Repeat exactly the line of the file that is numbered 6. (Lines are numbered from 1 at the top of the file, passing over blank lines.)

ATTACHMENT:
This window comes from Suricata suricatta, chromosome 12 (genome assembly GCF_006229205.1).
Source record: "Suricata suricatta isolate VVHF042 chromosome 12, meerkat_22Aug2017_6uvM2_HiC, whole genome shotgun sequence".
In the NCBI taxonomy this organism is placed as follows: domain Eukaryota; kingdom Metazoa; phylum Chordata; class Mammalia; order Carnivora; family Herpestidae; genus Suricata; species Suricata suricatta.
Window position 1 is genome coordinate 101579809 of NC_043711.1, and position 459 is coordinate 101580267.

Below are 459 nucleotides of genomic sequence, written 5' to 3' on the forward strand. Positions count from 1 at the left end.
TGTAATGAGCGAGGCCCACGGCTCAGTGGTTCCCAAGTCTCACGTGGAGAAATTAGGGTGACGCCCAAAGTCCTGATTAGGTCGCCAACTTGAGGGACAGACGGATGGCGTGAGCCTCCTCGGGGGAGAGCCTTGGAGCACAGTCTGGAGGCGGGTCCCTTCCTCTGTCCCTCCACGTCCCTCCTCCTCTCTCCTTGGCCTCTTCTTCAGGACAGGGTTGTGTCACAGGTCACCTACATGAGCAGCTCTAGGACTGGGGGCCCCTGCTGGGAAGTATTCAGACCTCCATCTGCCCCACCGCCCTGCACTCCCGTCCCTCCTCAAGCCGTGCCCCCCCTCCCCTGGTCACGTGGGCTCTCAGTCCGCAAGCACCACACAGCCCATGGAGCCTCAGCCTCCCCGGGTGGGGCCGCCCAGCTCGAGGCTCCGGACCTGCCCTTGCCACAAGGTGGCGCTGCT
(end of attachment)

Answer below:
TGTAATGAGCGAGGCCCACGGCTCAGTGGTTCCCAAGTCTCACGTGGAGAAATTAGGGTGACGCCCAAAGTCCTGATTAGGTCGCCAACTTGAGGGACAGACGGATGGCGTGAGCCTCCTCGGGGGAGAGCCTTGGAGCACAGTCTGGAGGCGGGTCCCTTCCTCTGTCCCTCCACGTCCCTCCTCCTCTCTCCTTGGCCTCTTCTTCAGGACAGGGTTGTGTCACAGGTCACCTACATGAGCAGCTCTAGGACTGGGGGCCCCTGCTGGGAAGTATTCAGACCTCCATCTGCCCCACCGCCCTGCACTCCCGTCCCTCCTCAAGCCGTGCCCCCCCTCCCCTGGTCACGTGGGCTCTCAGTCCGCAAGCACCACACAGCCCATGGAGCCTCAGCCTCCCCGGGTGGGGCCGCCCAGCTCGAGGCTCCGGACCTGCCCTTGCCACAAGGTGGCGCTGCT